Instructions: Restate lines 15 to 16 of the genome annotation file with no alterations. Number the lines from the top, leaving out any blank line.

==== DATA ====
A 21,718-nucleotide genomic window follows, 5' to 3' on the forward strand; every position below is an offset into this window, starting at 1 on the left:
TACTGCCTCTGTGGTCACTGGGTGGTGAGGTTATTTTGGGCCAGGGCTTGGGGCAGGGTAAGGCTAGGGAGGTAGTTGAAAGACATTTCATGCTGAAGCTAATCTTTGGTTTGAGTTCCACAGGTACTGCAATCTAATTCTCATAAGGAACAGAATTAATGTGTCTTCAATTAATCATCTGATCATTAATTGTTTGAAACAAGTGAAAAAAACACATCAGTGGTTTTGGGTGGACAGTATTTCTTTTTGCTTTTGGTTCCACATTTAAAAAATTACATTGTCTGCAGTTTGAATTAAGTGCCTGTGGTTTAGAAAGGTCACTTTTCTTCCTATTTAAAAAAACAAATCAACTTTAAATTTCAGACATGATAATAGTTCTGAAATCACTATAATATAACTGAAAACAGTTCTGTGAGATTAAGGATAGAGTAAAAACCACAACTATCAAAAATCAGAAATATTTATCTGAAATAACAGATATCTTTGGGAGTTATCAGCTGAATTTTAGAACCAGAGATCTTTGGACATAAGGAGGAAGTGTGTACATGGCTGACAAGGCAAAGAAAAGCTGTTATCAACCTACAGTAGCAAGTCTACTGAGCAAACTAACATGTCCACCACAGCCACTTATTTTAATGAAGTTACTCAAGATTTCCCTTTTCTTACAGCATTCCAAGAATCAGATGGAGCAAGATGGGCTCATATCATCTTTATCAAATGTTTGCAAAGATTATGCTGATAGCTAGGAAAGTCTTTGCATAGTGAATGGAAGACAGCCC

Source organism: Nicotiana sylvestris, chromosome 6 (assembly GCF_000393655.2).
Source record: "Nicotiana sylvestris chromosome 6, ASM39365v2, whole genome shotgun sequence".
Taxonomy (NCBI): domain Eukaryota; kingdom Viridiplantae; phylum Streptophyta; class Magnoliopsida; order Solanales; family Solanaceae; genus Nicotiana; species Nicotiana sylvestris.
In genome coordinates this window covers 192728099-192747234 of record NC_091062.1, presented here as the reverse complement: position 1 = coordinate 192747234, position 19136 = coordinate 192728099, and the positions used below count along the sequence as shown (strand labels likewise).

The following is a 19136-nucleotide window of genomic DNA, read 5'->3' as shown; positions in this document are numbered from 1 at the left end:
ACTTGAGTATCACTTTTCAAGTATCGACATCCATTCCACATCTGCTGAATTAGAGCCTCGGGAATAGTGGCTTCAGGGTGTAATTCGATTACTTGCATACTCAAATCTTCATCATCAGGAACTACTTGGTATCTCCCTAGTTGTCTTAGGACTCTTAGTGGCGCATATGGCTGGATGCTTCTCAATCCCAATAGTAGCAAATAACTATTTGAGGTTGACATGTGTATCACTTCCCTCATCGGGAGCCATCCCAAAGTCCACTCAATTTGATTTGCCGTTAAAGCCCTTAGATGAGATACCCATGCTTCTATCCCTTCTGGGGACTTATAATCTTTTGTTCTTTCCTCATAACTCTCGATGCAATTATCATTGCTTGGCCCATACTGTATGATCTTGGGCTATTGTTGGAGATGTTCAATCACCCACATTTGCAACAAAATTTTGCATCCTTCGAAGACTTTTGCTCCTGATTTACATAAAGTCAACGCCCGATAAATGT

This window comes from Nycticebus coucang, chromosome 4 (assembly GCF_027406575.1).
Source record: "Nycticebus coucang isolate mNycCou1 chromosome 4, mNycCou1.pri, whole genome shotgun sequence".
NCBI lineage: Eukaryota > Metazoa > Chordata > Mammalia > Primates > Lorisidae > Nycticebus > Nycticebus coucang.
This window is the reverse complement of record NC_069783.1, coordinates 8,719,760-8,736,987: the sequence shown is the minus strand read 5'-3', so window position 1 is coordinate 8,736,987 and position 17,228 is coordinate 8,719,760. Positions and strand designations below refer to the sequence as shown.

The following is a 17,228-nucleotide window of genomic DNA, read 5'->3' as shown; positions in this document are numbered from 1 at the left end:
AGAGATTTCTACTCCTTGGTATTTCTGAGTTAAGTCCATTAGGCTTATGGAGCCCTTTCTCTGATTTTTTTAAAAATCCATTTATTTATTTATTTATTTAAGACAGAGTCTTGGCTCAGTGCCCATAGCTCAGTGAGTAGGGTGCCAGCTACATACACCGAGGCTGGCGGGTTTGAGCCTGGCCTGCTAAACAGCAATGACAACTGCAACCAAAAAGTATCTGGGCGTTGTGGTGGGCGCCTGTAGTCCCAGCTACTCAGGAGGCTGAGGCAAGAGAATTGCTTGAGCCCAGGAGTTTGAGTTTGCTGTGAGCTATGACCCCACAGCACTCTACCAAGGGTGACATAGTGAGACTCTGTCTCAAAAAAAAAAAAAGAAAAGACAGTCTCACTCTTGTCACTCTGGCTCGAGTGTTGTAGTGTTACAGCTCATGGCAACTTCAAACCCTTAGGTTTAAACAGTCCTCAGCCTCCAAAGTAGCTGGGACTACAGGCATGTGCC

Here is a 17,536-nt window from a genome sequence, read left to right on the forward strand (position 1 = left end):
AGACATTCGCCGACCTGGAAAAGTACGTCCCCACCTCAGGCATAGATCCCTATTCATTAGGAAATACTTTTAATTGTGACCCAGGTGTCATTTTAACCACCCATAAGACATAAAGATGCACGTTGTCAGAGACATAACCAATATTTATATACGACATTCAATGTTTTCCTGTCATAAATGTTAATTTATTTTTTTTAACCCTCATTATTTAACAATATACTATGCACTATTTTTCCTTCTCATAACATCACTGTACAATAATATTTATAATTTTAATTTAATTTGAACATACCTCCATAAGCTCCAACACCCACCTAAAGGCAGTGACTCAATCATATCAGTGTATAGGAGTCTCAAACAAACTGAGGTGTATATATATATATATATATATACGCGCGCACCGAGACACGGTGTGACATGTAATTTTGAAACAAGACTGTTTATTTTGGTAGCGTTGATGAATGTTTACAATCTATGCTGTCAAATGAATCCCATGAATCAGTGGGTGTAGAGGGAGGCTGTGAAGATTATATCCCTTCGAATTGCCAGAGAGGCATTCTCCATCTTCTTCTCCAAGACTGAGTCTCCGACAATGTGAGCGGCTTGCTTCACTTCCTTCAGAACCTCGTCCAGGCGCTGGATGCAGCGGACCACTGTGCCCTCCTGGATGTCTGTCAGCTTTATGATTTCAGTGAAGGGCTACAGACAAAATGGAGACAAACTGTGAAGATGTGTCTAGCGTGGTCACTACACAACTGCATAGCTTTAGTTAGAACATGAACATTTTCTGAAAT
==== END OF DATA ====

Here is a 17,536-nt window from a genome sequence, read left to right on the forward strand (position 1 = left end):
AGACATTCGCCGACCTGGAAAAGTACGTCCCCACCTCAGGCATAGATCCCTATTCATTAGGAAATACTTTTAATTGTGACCCAGGTGTCATTTTAACCACCCATAAGACATAAAGATGCACGTTGTCAGAGACATAACCAATATTTATATACGACATTCAATGTTTTCCTGTCATAAATGTTAATTTATTTTTTTTAACCCTCATTATTTAACAATATACTATGCACTATTTTTCCTTCTCATAACATCACTGTACAATAATATTTATAATTTTAATTTAATTTGAACATACCTCCATAAGCTCCAACACCCACCTAAAGGCAGTGACTCAATCATATCAGTGTATAGGAGTCTCAAACAAACTGAGGTGTATATATATATATATATATATACGCGCGCACCGAGACACGGTGTGACATGTAATTTTGAAACAAGACTGTTTATTTTGGTAGCGTTGATGAATGTTTACAATCTATGCTGTCAAATGAATCCCATGAATCAGTGGGTGTAGAGGGAGGCTGTGAAGATTATATCCCTTCGAATTGCCAGAGAGGCATTCTCCATCTTCTTCTCCAAGACTGAGTCTCCGACAATGTGAGCGGCTTGCTTCACTTCCTTCAGAACCTCGTCCAGGCGCTGGATGCAGCGGACCACTGTGCCCTCCTGGATGTCTGTCAGCTTTATGATTTCAGTGAAGGGCTACAGACAAAATGGAGACAAACTGTGAAGATGTGTCTAGCGTGGTCACTACACAACTGCATAGCTTTAGTTAGAACATGAACATTTTCTGAAAT